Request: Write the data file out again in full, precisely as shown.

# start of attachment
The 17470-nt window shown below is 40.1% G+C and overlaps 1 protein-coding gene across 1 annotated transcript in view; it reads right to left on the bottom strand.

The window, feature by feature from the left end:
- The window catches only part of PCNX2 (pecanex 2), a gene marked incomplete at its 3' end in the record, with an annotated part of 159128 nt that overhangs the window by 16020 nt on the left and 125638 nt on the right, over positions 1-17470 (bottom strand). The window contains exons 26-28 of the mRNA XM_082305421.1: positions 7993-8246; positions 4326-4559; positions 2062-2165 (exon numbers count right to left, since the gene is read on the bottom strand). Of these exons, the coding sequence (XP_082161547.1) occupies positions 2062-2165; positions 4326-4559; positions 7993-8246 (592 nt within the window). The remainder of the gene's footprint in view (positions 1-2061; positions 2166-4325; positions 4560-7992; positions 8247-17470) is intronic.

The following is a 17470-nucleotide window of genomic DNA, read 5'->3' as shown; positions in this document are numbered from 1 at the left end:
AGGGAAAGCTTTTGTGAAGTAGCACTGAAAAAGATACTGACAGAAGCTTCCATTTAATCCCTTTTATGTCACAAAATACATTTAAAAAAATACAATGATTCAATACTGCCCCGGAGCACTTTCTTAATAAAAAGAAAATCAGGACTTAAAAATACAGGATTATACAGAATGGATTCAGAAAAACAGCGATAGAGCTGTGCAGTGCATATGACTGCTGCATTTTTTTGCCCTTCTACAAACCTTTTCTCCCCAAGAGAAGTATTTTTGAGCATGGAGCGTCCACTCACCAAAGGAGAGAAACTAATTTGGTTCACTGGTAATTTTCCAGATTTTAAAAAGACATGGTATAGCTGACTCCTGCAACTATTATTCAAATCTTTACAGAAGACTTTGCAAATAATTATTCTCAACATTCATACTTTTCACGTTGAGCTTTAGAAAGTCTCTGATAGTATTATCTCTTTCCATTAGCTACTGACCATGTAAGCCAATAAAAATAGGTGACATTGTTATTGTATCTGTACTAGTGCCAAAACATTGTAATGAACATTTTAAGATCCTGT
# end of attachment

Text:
The 17470-nt window shown below is 40.1% G+C and overlaps 1 protein-coding gene across 1 annotated transcript in view; it reads right to left on the bottom strand.

The window, feature by feature from the left end:
- The window catches only part of PCNX2 (pecanex 2), a gene marked incomplete at its 3' end in the record, with an annotated part of 159128 nt that overhangs the window by 16020 nt on the left and 125638 nt on the right, over positions 1-17470 (bottom strand). The window contains exons 26-28 of the mRNA XM_082305421.1: positions 7993-8246; positions 4326-4559; positions 2062-2165 (exon numbers count right to left, since the gene is read on the bottom strand). Of these exons, the coding sequence (XP_082161547.1) occupies positions 2062-2165; positions 4326-4559; positions 7993-8246 (592 nt within the window). The remainder of the gene's footprint in view (positions 1-2061; positions 2166-4325; positions 4560-7992; positions 8247-17470) is intronic.

The following is a 17470-nucleotide window of genomic DNA, read 5'->3' as shown; positions in this document are numbered from 1 at the left end:
AGGGAAAGCTTTTGTGAAGTAGCACTGAAAAAGATACTGACAGAAGCTTCCATTTAATCCCTTTTATGTCACAAAATACATTTAAAAAAATACAATGATTCAATACTGCCCCGGAGCACTTTCTTAATAAAAAGAAAATCAGGACTTAAAAATACAGGATTATACAGAATGGATTCAGAAAAACAGCGATAGAGCTGTGCAGTGCATATGACTGCTGCATTTTTTTGCCCTTCTACAAACCTTTTCTCCCCAAGAGAAGTATTTTTGAGCATGGAGCGTCCACTCACCAAAGGAGAGAAACTAATTTGGTTCACTGGTAATTTTCCAGATTTTAAAAAGACATGGTATAGCTGACTCCTGCAACTATTATTCAAATCTTTACAGAAGACTTTGCAAATAATTATTCTCAACATTCATACTTTTCACGTTGAGCTTTAGAAAGTCTCTGATAGTATTATCTCTTTCCATTAGCTACTGACCATGTAAGCCAATAAAAATAGGTGACATTGTTATTGTATCTGTACTAGTGCCAAAACATTGTAATGAACATTTTAAGATCCTGT